Pictures exist. It's best to accept that fact, and move on.

Which we did, ending up shortly afterwards at the Garden of the Humble Administrator in Suzho. As our guide explained, this was one of the finest gardens in China, built in 1509 by an imperial civil servant who fell under suspicion of abstracting state funds in order to sustain his horticultural habits. He explained all by saying that as a very humble and underpaid functionary, he needed the place to grow vegetables. The name stuck, and is thought by experts to be one of the earliest recorded uses of irony.

The place is known for its tranquility, spiritual balance and exemplary use of architecture: these ethereal traits were sadly masked by its swarms of tourists, gentle drone of camera shutters and early spring bleakness. We walked the Hall of Distant Fragrance, and thought of the not-so distant chemical works we had passed a little earlier. We crossed the Small Flying Rainbow Bridge to see the 36 Pairs of Mandarin Ducks' Pagoda, and meditated on hoi sin sauce. As we took in the many lumpy pock-marked rocks, soup-coloured lakes and channels, and endless examples of Ming Dynasty architecture placed with exquisite care on the perfectly cadenced landscape, we heard how the white-painted walls represented the paper against which the physical gardens were daubed, establishing the art of gardening as a resonant analogy of painting.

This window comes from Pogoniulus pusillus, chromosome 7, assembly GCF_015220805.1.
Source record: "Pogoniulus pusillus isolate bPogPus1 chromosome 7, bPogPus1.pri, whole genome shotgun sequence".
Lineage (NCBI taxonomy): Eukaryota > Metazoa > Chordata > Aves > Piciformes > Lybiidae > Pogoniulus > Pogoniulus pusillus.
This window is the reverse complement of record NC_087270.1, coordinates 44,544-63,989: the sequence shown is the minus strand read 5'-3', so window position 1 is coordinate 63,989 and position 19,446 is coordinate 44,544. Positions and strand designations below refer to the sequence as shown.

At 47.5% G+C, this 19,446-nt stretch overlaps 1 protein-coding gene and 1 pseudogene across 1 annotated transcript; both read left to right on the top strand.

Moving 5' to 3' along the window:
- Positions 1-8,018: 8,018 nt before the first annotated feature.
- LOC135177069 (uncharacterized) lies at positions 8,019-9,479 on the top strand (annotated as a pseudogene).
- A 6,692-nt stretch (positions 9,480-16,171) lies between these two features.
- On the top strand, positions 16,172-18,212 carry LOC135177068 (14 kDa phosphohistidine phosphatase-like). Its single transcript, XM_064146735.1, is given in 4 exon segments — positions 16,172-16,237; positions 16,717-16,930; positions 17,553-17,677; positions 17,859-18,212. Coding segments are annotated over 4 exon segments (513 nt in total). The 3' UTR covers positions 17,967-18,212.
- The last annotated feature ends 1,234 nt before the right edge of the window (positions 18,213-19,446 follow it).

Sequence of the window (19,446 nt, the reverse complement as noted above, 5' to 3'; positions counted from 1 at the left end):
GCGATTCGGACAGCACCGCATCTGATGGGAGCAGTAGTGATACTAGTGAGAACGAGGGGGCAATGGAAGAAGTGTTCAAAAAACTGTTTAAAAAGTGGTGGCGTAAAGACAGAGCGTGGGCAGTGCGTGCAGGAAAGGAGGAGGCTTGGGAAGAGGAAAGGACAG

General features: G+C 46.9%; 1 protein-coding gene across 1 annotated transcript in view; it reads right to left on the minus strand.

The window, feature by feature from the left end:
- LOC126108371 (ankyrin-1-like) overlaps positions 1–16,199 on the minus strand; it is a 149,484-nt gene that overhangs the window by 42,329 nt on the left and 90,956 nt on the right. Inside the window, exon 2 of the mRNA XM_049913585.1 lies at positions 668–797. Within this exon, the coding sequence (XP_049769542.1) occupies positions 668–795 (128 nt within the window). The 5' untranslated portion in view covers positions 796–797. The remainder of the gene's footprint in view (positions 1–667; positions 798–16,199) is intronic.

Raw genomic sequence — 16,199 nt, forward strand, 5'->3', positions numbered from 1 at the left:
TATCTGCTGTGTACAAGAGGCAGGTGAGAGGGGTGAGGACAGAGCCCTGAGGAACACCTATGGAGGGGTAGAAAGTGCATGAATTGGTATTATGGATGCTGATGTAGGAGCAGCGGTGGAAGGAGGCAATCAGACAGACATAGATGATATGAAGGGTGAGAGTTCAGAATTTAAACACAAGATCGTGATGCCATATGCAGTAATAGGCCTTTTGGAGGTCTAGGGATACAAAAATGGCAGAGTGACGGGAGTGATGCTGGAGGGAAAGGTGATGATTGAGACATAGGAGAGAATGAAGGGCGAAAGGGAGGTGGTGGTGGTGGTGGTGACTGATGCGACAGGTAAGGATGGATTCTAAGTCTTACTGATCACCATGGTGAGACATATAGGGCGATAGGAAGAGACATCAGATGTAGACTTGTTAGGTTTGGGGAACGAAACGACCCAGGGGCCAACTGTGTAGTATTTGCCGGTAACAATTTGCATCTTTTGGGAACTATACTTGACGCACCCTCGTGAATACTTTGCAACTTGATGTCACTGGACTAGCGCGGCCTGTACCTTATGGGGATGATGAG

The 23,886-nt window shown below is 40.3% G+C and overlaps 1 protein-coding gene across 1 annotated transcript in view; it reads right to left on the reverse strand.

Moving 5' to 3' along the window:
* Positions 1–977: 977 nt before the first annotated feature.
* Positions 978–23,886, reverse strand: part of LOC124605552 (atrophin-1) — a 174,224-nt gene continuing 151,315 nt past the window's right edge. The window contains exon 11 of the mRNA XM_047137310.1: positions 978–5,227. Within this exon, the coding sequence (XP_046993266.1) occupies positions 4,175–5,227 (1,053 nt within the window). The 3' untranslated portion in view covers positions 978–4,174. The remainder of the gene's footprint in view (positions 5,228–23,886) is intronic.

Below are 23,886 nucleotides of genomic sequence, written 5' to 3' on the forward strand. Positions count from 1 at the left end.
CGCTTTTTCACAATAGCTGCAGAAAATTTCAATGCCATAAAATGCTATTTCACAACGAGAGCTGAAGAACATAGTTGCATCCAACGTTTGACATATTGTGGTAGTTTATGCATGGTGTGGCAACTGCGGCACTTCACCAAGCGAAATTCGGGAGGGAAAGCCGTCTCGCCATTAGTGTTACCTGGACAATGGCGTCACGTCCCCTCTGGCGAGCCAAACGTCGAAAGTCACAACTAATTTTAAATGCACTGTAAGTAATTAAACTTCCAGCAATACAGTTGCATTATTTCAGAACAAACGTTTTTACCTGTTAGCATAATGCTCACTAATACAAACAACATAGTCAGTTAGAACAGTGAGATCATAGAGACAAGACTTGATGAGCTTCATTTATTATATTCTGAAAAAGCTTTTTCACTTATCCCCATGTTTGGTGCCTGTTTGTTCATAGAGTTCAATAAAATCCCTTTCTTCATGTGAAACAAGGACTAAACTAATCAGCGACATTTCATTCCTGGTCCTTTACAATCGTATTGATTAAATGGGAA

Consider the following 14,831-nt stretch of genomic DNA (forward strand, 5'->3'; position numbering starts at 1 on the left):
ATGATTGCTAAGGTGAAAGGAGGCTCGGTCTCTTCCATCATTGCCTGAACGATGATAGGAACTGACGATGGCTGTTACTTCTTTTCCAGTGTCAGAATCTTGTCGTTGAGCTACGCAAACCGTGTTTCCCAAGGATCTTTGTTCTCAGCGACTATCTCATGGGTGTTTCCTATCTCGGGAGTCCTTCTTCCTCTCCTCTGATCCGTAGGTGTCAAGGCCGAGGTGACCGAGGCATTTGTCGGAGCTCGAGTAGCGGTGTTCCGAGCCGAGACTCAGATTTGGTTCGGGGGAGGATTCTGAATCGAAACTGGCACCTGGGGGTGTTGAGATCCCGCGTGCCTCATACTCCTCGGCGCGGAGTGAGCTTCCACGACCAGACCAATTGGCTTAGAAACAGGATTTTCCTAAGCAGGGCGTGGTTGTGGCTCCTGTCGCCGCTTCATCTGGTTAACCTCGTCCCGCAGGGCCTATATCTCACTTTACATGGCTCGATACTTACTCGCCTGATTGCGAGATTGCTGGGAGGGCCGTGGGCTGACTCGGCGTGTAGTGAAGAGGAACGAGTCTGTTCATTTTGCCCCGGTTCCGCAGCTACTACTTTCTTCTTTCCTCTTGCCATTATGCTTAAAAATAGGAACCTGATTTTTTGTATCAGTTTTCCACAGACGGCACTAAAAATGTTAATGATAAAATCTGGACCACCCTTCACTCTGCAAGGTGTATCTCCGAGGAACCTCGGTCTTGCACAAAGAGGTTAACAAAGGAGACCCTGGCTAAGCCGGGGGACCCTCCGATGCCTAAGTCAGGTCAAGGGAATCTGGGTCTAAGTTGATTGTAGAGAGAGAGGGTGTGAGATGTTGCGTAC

That was a fascinating glimpse into the evolution of an ancient and highly aesthetic culture, and little need be said about those who felt that there were an awful lot of rocks to see and an awfully long time to see them in. Enquiries were made about the status of the little green bottle.

Our spirits refreshed, we moved on to the Suzho No. 1 Silk Factory Co. Ltd. This is a working plant that takes silkworm cocoons and processes them into duvets, and it was truly fascinating to see the process take place right in front of us, from the hand sorting of the raw cocoons, through to the enormous, steaming machinery that boils, plucks and unravels them in a clattering hall-sized gizmo seemingly plucked intact from the age of the dark, satanic mills. Even more fascinating was the chain of Jacquard looms that pulled chains of punched cards through ten-foot tall weaving mechanisms: the world's first programmable machinery, still noisily at work.